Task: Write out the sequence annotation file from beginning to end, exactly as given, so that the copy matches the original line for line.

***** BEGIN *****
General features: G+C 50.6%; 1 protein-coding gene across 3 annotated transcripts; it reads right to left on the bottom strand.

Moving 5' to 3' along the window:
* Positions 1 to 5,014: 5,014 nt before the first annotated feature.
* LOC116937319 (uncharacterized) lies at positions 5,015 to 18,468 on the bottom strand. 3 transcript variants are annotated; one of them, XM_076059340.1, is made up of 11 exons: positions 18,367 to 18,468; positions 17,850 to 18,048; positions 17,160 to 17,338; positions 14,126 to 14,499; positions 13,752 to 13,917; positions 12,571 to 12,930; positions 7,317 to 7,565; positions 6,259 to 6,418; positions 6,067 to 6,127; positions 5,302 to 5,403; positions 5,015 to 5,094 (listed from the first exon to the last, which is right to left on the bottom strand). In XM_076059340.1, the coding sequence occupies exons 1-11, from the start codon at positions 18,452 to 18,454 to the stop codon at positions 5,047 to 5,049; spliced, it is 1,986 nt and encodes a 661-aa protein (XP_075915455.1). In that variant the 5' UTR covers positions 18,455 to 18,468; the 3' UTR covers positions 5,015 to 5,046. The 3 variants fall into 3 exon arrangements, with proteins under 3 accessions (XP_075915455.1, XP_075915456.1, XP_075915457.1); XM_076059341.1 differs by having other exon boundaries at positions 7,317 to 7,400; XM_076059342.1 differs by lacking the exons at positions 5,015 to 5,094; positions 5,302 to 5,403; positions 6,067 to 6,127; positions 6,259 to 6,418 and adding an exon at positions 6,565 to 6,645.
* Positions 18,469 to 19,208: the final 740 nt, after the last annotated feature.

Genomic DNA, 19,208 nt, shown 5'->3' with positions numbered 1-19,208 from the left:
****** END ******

General features: G+C 50.6%; 1 protein-coding gene across 3 annotated transcripts; it reads right to left on the bottom strand.

Moving 5' to 3' along the window:
* Positions 1 to 5,014: 5,014 nt before the first annotated feature.
* LOC116937319 (uncharacterized) lies at positions 5,015 to 18,468 on the bottom strand. 3 transcript variants are annotated; one of them, XM_076059340.1, is made up of 11 exons: positions 18,367 to 18,468; positions 17,850 to 18,048; positions 17,160 to 17,338; positions 14,126 to 14,499; positions 13,752 to 13,917; positions 12,571 to 12,930; positions 7,317 to 7,565; positions 6,259 to 6,418; positions 6,067 to 6,127; positions 5,302 to 5,403; positions 5,015 to 5,094 (listed from the first exon to the last, which is right to left on the bottom strand). In XM_076059340.1, the coding sequence occupies exons 1-11, from the start codon at positions 18,452 to 18,454 to the stop codon at positions 5,047 to 5,049; spliced, it is 1,986 nt and encodes a 661-aa protein (XP_075915455.1). In that variant the 5' UTR covers positions 18,455 to 18,468; the 3' UTR covers positions 5,015 to 5,046. The 3 variants fall into 3 exon arrangements, with proteins under 3 accessions (XP_075915455.1, XP_075915456.1, XP_075915457.1); XM_076059341.1 differs by having other exon boundaries at positions 7,317 to 7,400; XM_076059342.1 differs by lacking the exons at positions 5,015 to 5,094; positions 5,302 to 5,403; positions 6,067 to 6,127; positions 6,259 to 6,418 and adding an exon at positions 6,565 to 6,645.
* Positions 18,469 to 19,208: the final 740 nt, after the last annotated feature.

Genomic DNA, 19,208 nt, shown 5'->3' with positions numbered 1-19,208 from the left: